The catfish (inspection program) that survived commonsense
© Getty Images

There is always a sigh of relief from taxpayers at the end of a Congressional term.  This year, citizens are especially anxious as the new Congress and President prepare to take office with the promise of draining the swamp and getting rid of wasteful government spending.

One last order of business to be done before 2016 is over is to eliminate the United States Department of Agriculture’s (USDA) duplicative Catfish inspection program. Rarely has House leadership been so poised to squander an opportunity to do the right thing.

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Repeal of USDA’s catfish inspection program has been the focus of ten Government Accountability Office (GAO) reports, the target of every respectable good government group and the focus of a clear majority in the Senate and House that want it eliminated.

The program is a duplicative waste of tax dollars that forces USDA to do a job the Food and Drug Administration already does. In the process, according to GAO, USDA makes things less safe; “…the agency’s proposed catfish inspection program further fragments the federal oversight system for food safety without demonstrating that there is a problem with catfish or a need for a new federal program.”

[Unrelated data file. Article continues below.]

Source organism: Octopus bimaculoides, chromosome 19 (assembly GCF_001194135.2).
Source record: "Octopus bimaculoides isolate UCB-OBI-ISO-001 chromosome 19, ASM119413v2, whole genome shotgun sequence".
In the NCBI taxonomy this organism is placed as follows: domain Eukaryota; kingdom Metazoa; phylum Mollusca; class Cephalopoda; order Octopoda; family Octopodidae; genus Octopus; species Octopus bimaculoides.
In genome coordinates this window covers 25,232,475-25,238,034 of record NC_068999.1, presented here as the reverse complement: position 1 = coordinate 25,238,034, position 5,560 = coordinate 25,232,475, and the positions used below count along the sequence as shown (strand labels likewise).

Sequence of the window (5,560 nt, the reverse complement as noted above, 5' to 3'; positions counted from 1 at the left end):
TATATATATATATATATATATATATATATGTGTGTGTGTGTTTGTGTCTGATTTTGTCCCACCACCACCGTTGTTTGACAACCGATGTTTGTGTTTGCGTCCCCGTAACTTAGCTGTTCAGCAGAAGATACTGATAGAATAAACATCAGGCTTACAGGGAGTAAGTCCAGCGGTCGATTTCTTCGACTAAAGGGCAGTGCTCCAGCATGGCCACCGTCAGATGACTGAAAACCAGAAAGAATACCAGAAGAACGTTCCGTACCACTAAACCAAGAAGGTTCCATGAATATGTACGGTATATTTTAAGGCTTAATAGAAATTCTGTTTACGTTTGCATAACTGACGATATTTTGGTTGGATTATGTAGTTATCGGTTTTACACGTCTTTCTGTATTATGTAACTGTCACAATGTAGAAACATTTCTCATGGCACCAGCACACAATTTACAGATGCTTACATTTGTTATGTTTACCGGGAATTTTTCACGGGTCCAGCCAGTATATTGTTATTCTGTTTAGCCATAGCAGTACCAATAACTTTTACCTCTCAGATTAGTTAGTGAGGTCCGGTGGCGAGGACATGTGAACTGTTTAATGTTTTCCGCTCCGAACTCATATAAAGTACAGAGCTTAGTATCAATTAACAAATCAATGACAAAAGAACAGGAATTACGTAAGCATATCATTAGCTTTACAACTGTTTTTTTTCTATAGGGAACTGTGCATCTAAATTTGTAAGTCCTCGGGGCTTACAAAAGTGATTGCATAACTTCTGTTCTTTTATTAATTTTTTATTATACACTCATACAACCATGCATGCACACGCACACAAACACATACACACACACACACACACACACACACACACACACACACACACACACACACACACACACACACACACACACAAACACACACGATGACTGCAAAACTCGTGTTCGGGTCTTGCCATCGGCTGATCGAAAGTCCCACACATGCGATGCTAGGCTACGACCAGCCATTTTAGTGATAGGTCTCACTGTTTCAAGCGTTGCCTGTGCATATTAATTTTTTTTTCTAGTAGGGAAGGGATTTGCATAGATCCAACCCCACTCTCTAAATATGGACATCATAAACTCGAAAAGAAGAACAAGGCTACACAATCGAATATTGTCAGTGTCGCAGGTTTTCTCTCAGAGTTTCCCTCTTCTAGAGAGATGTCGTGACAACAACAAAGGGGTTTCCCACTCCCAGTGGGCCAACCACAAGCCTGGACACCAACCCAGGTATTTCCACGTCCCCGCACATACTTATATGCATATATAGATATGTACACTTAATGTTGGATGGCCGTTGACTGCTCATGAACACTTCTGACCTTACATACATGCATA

So, there’s a program that spends about $200 million tax dollars over a decade having two agencies do one job.  There are a myriad of American companies complaining that this burdensome over-regulation is a job killer.  Killing the program is as simple as House leadership scheduling a vote. Yet, for some reason, House leadership won’t bring it to a vote.

In May the Senate voted for a Congressional Review Act (CRA) measure that would do away with the program. Meanwhile more than 220 members of the House have written to leadership asking that they be allowed to vote on the CRA. The bottom line is that the Senate wants the program dismantled, the House wants the program done away with and taxpayers are sick and tired of business as usual in Washington and deserve to see Congress do its job.

But as the clock winds down, House leadership reverts to nonsensical arguments about why they won’t hold a vote on getting rid of this program. They say it will cause party disunity, despite the fact that the congressional assemblage that wrote them includes a majority of the majority. They say it’s not a correct use of the CRA, despite the fact that parliamentarians say the exact opposite and note that not voting on it would set a bad precedent.

As the House Energy and Commerce Committee takes up the issue of getting rid of this wasteful and duplicative program in a hearing today, the Wall Street Journal’s editorial noted that, “repealing the catfish boondoggle is basic hygiene.”  Perhaps, the first order of draining the swamp should begin with the USDA Catfish program.

David Williams is the President of the Taxpayers Protection Alliance, a non-profit organization dedicated to educating the public about the government’s effects on the economy.

The views expressed by authors are their own and not the views of The Hill.